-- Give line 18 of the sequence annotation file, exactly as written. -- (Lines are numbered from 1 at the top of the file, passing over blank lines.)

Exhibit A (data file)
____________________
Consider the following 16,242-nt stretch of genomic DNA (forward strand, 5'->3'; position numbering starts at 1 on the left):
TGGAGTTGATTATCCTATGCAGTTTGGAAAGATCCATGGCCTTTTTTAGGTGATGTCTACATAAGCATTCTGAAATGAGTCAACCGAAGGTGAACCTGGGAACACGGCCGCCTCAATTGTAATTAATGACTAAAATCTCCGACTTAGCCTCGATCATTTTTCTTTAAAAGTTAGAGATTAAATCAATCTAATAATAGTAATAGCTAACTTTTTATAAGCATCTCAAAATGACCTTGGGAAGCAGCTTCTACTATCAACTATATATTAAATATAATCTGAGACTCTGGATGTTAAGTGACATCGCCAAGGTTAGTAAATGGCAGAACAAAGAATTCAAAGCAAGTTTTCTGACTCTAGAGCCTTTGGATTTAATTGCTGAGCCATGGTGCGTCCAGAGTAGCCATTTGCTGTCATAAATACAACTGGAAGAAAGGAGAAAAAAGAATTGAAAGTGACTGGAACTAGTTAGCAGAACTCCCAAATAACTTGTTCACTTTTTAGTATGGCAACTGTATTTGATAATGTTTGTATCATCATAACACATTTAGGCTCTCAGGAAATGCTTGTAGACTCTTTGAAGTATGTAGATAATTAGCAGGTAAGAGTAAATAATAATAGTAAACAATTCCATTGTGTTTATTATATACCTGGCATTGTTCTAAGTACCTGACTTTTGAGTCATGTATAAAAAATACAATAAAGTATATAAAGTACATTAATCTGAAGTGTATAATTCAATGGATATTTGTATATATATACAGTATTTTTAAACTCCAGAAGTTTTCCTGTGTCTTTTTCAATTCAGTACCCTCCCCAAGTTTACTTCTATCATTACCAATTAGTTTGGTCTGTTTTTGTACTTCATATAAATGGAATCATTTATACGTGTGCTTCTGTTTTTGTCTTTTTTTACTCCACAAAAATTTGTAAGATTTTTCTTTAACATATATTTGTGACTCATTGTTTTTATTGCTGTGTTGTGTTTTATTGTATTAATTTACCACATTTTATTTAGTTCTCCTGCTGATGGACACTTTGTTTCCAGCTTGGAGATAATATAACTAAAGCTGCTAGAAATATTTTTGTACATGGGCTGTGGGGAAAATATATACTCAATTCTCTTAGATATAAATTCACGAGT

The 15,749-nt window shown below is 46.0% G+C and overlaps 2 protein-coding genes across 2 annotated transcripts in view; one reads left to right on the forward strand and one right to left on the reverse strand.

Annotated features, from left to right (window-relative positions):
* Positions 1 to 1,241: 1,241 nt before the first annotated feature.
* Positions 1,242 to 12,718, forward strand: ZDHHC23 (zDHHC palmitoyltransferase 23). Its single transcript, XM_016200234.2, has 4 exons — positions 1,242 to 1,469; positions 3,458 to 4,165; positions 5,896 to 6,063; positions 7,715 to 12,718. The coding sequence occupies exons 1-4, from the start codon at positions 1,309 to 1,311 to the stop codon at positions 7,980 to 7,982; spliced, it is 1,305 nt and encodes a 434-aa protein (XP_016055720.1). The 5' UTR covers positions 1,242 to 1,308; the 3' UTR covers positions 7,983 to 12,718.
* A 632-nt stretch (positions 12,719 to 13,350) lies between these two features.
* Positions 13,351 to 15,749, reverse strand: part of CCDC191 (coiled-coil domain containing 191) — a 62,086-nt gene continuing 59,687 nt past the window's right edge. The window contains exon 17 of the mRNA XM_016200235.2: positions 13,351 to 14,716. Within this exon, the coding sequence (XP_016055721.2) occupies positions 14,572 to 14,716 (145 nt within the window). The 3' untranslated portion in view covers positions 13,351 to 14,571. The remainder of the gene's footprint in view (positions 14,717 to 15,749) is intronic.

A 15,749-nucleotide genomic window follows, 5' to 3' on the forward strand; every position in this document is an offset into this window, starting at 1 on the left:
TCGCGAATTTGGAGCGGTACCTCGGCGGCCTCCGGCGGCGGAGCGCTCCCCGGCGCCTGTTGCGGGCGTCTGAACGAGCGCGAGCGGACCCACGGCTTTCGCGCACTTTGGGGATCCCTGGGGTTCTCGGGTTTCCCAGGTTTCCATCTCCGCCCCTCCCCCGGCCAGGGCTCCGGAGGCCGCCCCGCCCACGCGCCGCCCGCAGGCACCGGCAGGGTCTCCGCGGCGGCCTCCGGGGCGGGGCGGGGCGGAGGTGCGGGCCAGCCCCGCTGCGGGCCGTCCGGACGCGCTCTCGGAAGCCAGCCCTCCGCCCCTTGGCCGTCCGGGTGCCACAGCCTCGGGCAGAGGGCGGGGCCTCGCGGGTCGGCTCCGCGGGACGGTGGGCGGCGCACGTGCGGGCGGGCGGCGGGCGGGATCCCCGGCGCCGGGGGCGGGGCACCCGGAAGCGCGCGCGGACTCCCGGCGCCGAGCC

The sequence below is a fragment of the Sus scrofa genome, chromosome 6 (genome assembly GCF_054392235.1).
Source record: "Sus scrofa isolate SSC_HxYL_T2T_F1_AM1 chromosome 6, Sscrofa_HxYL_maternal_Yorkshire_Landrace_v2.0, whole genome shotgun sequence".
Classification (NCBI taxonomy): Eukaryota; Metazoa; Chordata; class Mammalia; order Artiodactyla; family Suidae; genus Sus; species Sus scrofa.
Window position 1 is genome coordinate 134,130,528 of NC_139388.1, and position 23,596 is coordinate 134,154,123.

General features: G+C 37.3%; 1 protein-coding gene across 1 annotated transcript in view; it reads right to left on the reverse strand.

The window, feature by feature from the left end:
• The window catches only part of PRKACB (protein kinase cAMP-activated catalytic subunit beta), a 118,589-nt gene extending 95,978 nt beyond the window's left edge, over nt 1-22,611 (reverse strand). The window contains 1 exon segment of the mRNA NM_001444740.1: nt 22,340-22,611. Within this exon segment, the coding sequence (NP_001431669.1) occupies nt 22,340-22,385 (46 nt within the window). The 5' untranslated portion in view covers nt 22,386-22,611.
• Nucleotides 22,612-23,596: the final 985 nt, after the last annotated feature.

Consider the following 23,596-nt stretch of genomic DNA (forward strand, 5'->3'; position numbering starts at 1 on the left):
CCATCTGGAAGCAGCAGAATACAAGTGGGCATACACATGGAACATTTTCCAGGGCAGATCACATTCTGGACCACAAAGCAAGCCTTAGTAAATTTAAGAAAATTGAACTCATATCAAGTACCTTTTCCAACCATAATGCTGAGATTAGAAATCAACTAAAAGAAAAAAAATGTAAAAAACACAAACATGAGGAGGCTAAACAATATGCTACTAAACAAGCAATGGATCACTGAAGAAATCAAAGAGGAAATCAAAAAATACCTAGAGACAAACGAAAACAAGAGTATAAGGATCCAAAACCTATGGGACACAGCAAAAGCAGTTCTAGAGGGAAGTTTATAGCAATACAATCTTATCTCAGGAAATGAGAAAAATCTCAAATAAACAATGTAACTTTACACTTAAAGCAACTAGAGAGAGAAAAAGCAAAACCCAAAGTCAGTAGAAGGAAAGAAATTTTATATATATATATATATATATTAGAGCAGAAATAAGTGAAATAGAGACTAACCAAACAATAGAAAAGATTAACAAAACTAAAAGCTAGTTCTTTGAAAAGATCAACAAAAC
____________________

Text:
• Nucleotides 22,612-23,596: the final 985 nt, after the last annotated feature.